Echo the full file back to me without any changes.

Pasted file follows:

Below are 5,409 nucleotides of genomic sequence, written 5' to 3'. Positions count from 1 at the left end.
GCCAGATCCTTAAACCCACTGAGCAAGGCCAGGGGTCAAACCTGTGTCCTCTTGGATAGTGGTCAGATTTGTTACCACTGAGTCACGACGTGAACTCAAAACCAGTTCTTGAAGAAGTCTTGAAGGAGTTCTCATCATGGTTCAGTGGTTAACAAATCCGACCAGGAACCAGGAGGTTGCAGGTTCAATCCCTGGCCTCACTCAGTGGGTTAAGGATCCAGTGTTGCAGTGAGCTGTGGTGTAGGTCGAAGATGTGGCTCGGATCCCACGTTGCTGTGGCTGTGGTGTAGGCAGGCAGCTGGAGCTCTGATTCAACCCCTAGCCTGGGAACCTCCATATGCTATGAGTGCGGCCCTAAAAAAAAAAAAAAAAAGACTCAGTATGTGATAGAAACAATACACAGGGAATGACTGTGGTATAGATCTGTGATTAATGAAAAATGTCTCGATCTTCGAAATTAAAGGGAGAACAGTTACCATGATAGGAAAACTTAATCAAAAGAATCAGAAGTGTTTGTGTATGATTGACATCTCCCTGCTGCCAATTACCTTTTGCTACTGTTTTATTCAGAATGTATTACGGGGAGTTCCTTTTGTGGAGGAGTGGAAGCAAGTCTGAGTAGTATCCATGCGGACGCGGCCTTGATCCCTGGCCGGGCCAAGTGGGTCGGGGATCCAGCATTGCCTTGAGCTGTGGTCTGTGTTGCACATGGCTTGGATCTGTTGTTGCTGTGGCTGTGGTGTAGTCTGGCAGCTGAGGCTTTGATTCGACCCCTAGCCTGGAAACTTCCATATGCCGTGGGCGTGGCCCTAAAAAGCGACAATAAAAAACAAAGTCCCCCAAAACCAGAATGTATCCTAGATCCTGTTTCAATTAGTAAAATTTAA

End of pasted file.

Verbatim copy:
Below are 5,409 nucleotides of genomic sequence, written 5' to 3'. Positions count from 1 at the left end.
GCCAGATCCTTAAACCCACTGAGCAAGGCCAGGGGTCAAACCTGTGTCCTCTTGGATAGTGGTCAGATTTGTTACCACTGAGTCACGACGTGAACTCAAAACCAGTTCTTGAAGAAGTCTTGAAGGAGTTCTCATCATGGTTCAGTGGTTAACAAATCCGACCAGGAACCAGGAGGTTGCAGGTTCAATCCCTGGCCTCACTCAGTGGGTTAAGGATCCAGTGTTGCAGTGAGCTGTGGTGTAGGTCGAAGATGTGGCTCGGATCCCACGTTGCTGTGGCTGTGGTGTAGGCAGGCAGCTGGAGCTCTGATTCAACCCCTAGCCTGGGAACCTCCATATGCTATGAGTGCGGCCCTAAAAAAAAAAAAAAAAAGACTCAGTATGTGATAGAAACAATACACAGGGAATGACTGTGGTATAGATCTGTGATTAATGAAAAATGTCTCGATCTTCGAAATTAAAGGGAGAACAGTTACCATGATAGGAAAACTTAATCAAAAGAATCAGAAGTGTTTGTGTATGATTGACATCTCCCTGCTGCCAATTACCTTTTGCTACTGTTTTATTCAGAATGTATTACGGGGAGTTCCTTTTGTGGAGGAGTGGAAGCAAGTCTGAGTAGTATCCATGCGGACGCGGCCTTGATCCCTGGCCGGGCCAAGTGGGTCGGGGATCCAGCATTGCCTTGAGCTGTGGTCTGTGTTGCACATGGCTTGGATCTGTTGTTGCTGTGGCTGTGGTGTAGTCTGGCAGCTGAGGCTTTGATTCGACCCCTAGCCTGGAAACTTCCATATGCCGTGGGCGTGGCCCTAAAAAGCGACAATAAAAAACAAAGTCCCCCAAAACCAGAATGTATCCTAGATCCTGTTTCAATTAGTAAAATTTAA